Marty the Zebra (voice of Chris Rock) has lived the easy life for 10 years as a main attraction at the Central Park Zoo. But, what he wants most is to go to the mythical “wild,” a place he believes to be somewhere near Connecticut, and sets out one night to find it. When his best friends, Alex the Lion (voice of Ben Stiller), Gloria the Hippopotamus (voice of Jada Pinkett Smith) and Melman the Giraffe (voice of David Schwimmer), learn of Marty’s disappearance, they decide to intervene and bring their black and white striped friend home. Instead, the quartet triggers a movement to return all the zoo’s animals to the wild and they end up in “Madagascar.”

Laura's Review: B-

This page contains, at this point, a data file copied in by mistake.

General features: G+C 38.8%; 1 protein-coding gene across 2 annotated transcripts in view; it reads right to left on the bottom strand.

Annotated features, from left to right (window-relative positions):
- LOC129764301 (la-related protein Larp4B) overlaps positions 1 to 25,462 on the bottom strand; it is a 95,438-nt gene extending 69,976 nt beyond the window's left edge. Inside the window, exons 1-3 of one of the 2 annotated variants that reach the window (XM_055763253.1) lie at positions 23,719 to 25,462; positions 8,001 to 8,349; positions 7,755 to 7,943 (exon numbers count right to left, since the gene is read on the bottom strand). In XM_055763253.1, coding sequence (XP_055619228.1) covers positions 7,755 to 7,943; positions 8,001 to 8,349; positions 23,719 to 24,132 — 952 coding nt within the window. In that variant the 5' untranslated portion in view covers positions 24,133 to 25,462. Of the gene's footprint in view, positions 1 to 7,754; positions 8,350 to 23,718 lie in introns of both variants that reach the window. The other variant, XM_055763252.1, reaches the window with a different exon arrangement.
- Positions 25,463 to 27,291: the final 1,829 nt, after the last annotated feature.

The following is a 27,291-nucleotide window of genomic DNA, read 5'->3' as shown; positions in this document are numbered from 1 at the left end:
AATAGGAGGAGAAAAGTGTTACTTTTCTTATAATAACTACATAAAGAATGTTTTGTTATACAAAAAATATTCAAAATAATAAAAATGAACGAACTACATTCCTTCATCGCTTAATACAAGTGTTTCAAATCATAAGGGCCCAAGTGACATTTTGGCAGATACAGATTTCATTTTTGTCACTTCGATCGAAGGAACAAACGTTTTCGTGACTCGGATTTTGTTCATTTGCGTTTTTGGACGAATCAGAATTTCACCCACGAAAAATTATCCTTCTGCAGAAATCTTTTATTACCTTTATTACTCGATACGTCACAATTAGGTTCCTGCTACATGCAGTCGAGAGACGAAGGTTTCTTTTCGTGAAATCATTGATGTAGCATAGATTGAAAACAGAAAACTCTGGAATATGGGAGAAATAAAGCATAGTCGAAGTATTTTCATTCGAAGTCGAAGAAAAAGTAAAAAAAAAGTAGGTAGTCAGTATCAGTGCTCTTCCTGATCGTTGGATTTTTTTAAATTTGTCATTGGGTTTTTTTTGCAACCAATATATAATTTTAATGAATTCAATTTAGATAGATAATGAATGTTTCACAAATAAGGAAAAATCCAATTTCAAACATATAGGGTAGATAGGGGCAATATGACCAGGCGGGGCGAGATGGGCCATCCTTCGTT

Alex the Lion (Ben Stiller, "Meet the Fockers"), king of the Central Park Zoo, does everything he can to make his best friend Marty the Zebra's (Chris Rock, "The Longest Yard") birthday special, but Marty yearns for something more. When four penguins surface in Marty's pen while digging their way out of the zoo, Marty becomes determined to escape to the wild as well. An aborted attempt to board a train in Grand Central Station convinces zoo humans that Marty and his friends Alex, Melman the Giraffe (David Schwimmer, TV's "Friends," "Band of Brothers") and Gloria the Hippo (Jada Pinkett Smith, "The Matrix: Revolutions") would be happier elsewhere, but those pesky penguins hijack their ship and the crated foursome end up shipwrecked on "Madagascar." Directors Eric Darnell ("Antz") and Tom McGrath and TV series writer Mark Burton and Billy Frolick deliver a cute computer animation that helps erase the bad taste of Dreamworks' last entry, "Shark Tale," while not exactly whetting the appetite for their next. "Madagascar" starts with a fun premise and amusing characters then runs out of gas. Still, it's entertaining enough and should keep parents amused and kiddies delighted. If there's a message here, it is that nature is brutal and one should think about the source of one's steak. The film's opening sequence is a beaut. As the theme from 'Born Free' plays (one of many movie themes used, among them "New York, New York," "Saturday Night Fever" and "Chariots of Fire"), a zebra gallops across a perfect veldt and performs increasingly difficult acrobatic maneuvers until he's stopped dead by a lion. Alex has interrupted Marty's morning workout on his treadmill, which faces an African grassland mural. Of the four friends, three are quite content with their lot. Alex is attached to his perfectly served up steaks, his heat lamp and the gift shop memorabilia bearing his likeness. Gloria loves her massages and fruit salads. Melman is a hypochondriac soothed by his medications and numerous doctor appointments (a very funny concept abandoned by the screenwriters in the film's second half). The plotting penguins, boss-man Skipper (director McGrath), big guy Kowalski (Chris Miller, "Shrek's" Magic Mirror), puny Private (Christopher Knights, "Shrek 2's" Three Blind Mice) and silent henchman Rico, steal the film hijacking the ship and performing a mid-ocean U-turn towards Antarctica (don't worry - they reappear after learning their destination wasn't what they dreamed of either). Meanwhile the four main characters wash ashore and are welcomed by the hilariously inept King of the Lemurs, Julian (Sacha Baron Cohen, UK TV's Ali G), who is impressed when Alex scares off his tribe's natural enemies, the Hoosa. After a few days without steak delivery, though, Alex begins to revert to his beast within and even his friends are at stake. "Madagascar's" script is far less annoyingly pop-referential than "Shark Tale's," instead going back to the well of classic 2-D animation exaggeration (a little old lady who batters Alex could be related to Tweety's owner). Humor related to the animals'' characteristics, like monkeys' proclivity to throw poo, should have been further developed - Marty's constant musing as to whether he is white with black stripes or the opposite seems like a weak attempt to play off his voice actor's race (and makes no sense given the zebra's underbelly is white anyway). Consistently, the supporting players - the monkeys, the penguins, the lemurs, get the best jokes (the lemurs are introduced having a rave to Real2Reel's "I like to move it, move it"). Starring vocals are serviceable. Cohen is the goofy standout and Andy Richter ("New York Minute," "Elf") is aided by the cartoonists' rendering of his mouse lemur. In one small scene, David Cowgill adds heaps of flavor voicing a NYC police horse Marty stops for directions. Animation is OK - Alex's nose looks nice and velvety and Marty's snout looks good, but everything else looks rubbery and landscapes tend to be muddy. "Madagascar" is middlin' cute.